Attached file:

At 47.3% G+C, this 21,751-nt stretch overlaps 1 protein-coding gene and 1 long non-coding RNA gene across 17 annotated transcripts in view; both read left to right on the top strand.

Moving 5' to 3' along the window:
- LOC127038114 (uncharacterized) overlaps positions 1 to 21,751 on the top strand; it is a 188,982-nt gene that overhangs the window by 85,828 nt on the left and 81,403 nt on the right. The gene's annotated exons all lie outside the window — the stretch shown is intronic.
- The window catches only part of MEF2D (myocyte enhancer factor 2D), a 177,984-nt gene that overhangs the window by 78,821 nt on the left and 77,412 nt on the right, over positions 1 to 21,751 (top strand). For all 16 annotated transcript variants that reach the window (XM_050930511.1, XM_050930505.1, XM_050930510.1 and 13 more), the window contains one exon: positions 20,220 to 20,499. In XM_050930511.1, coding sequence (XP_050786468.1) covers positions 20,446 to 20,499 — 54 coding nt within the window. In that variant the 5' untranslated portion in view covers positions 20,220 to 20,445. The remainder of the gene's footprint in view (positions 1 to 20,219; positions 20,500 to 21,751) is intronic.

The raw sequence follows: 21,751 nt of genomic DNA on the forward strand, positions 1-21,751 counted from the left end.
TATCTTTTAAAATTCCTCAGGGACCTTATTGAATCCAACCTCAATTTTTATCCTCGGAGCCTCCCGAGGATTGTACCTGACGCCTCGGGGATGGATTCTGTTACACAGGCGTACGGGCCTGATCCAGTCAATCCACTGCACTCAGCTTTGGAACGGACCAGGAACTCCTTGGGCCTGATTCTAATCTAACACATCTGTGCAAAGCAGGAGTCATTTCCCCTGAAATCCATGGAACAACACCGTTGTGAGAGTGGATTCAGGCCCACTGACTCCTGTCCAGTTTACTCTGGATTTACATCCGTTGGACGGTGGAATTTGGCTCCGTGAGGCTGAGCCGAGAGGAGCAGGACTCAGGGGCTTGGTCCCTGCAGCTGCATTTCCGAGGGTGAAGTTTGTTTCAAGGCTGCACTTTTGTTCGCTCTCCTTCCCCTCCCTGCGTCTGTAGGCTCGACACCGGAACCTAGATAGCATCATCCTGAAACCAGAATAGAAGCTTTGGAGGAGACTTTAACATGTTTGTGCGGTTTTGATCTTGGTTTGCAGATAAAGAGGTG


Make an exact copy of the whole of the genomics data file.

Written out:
At 47.3% G+C, this 21,751-nt stretch overlaps 1 protein-coding gene and 1 long non-coding RNA gene across 17 annotated transcripts in view; both read left to right on the top strand.

Moving 5' to 3' along the window:
- LOC127038114 (uncharacterized) overlaps positions 1 to 21,751 on the top strand; it is a 188,982-nt gene that overhangs the window by 85,828 nt on the left and 81,403 nt on the right. The gene's annotated exons all lie outside the window — the stretch shown is intronic.
- The window catches only part of MEF2D (myocyte enhancer factor 2D), a 177,984-nt gene that overhangs the window by 78,821 nt on the left and 77,412 nt on the right, over positions 1 to 21,751 (top strand). For all 16 annotated transcript variants that reach the window (XM_050930511.1, XM_050930505.1, XM_050930510.1 and 13 more), the window contains one exon: positions 20,220 to 20,499. In XM_050930511.1, coding sequence (XP_050786468.1) covers positions 20,446 to 20,499 — 54 coding nt within the window. In that variant the 5' untranslated portion in view covers positions 20,220 to 20,445. The remainder of the gene's footprint in view (positions 1 to 20,219; positions 20,500 to 21,751) is intronic.

The raw sequence follows: 21,751 nt of genomic DNA on the forward strand, positions 1-21,751 counted from the left end.
TATCTTTTAAAATTCCTCAGGGACCTTATTGAATCCAACCTCAATTTTTATCCTCGGAGCCTCCCGAGGATTGTACCTGACGCCTCGGGGATGGATTCTGTTACACAGGCGTACGGGCCTGATCCAGTCAATCCACTGCACTCAGCTTTGGAACGGACCAGGAACTCCTTGGGCCTGATTCTAATCTAACACATCTGTGCAAAGCAGGAGTCATTTCCCCTGAAATCCATGGAACAACACCGTTGTGAGAGTGGATTCAGGCCCACTGACTCCTGTCCAGTTTACTCTGGATTTACATCCGTTGGACGGTGGAATTTGGCTCCGTGAGGCTGAGCCGAGAGGAGCAGGACTCAGGGGCTTGGTCCCTGCAGCTGCATTTCCGAGGGTGAAGTTTGTTTCAAGGCTGCACTTTTGTTCGCTCTCCTTCCCCTCCCTGCGTCTGTAGGCTCGACACCGGAACCTAGATAGCATCATCCTGAAACCAGAATAGAAGCTTTGGAGGAGACTTTAACATGTTTGTGCGGTTTTGATCTTGGTTTGCAGATAAAGAGGTG